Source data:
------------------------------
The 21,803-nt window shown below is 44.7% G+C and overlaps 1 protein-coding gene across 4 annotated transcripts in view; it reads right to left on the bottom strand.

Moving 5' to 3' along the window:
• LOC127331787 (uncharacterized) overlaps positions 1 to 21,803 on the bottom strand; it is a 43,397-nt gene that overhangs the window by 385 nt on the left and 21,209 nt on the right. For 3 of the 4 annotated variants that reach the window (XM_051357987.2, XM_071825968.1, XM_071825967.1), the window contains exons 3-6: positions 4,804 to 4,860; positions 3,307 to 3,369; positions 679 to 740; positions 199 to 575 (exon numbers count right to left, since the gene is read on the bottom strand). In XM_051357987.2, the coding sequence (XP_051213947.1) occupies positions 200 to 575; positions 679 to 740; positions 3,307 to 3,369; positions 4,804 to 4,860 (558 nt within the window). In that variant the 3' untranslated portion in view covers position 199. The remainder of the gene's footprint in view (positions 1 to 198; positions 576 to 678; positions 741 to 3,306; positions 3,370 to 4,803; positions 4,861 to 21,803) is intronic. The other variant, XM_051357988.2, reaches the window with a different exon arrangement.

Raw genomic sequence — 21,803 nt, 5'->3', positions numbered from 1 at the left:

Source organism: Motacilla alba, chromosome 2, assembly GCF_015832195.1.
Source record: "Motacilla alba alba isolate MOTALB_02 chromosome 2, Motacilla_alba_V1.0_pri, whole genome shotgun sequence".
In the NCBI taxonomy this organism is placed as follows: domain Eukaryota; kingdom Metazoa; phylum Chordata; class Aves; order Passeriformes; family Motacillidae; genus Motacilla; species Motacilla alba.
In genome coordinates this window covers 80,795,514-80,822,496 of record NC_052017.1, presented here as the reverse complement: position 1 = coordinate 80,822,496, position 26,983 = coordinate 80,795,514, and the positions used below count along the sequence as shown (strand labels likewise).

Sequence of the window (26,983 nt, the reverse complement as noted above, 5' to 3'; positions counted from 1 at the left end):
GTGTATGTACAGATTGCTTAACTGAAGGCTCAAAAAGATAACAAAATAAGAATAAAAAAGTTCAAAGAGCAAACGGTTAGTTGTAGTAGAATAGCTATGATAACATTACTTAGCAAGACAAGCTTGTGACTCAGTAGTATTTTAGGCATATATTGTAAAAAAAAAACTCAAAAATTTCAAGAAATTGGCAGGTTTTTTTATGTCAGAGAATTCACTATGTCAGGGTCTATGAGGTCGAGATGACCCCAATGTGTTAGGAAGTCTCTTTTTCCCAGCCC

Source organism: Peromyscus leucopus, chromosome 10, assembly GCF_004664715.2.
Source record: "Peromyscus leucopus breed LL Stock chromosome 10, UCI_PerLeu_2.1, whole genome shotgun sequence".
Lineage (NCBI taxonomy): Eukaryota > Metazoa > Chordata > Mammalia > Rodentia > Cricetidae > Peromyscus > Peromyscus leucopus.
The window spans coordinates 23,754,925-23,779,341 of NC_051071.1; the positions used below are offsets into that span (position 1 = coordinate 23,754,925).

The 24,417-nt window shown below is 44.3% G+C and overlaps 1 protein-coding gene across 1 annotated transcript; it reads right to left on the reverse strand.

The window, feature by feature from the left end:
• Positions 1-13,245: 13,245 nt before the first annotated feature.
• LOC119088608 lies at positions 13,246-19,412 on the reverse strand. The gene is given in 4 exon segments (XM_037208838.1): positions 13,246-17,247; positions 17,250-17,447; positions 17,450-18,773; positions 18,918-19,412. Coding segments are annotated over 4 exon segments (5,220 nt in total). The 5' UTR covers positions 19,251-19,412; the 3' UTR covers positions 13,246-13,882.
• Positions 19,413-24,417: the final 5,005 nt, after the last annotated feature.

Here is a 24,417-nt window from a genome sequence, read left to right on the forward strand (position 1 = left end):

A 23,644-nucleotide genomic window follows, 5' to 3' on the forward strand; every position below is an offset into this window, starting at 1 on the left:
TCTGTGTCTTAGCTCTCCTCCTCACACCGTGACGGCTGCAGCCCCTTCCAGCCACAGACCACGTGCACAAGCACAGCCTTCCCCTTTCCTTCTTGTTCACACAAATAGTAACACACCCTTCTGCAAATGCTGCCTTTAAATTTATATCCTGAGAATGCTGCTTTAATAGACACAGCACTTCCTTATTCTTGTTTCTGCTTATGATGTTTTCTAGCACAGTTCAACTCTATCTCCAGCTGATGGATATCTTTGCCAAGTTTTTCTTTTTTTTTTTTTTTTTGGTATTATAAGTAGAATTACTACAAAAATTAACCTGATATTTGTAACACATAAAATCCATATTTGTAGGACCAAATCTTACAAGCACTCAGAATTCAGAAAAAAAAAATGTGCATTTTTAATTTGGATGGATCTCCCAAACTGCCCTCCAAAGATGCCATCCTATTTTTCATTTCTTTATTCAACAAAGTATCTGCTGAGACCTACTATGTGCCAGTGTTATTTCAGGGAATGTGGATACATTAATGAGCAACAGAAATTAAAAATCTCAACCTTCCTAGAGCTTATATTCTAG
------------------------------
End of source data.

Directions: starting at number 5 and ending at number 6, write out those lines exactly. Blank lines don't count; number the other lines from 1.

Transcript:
Source organism: Motacilla alba, chromosome 2, assembly GCF_015832195.1.
Source record: "Motacilla alba alba isolate MOTALB_02 chromosome 2, Motacilla_alba_V1.0_pri, whole genome shotgun sequence".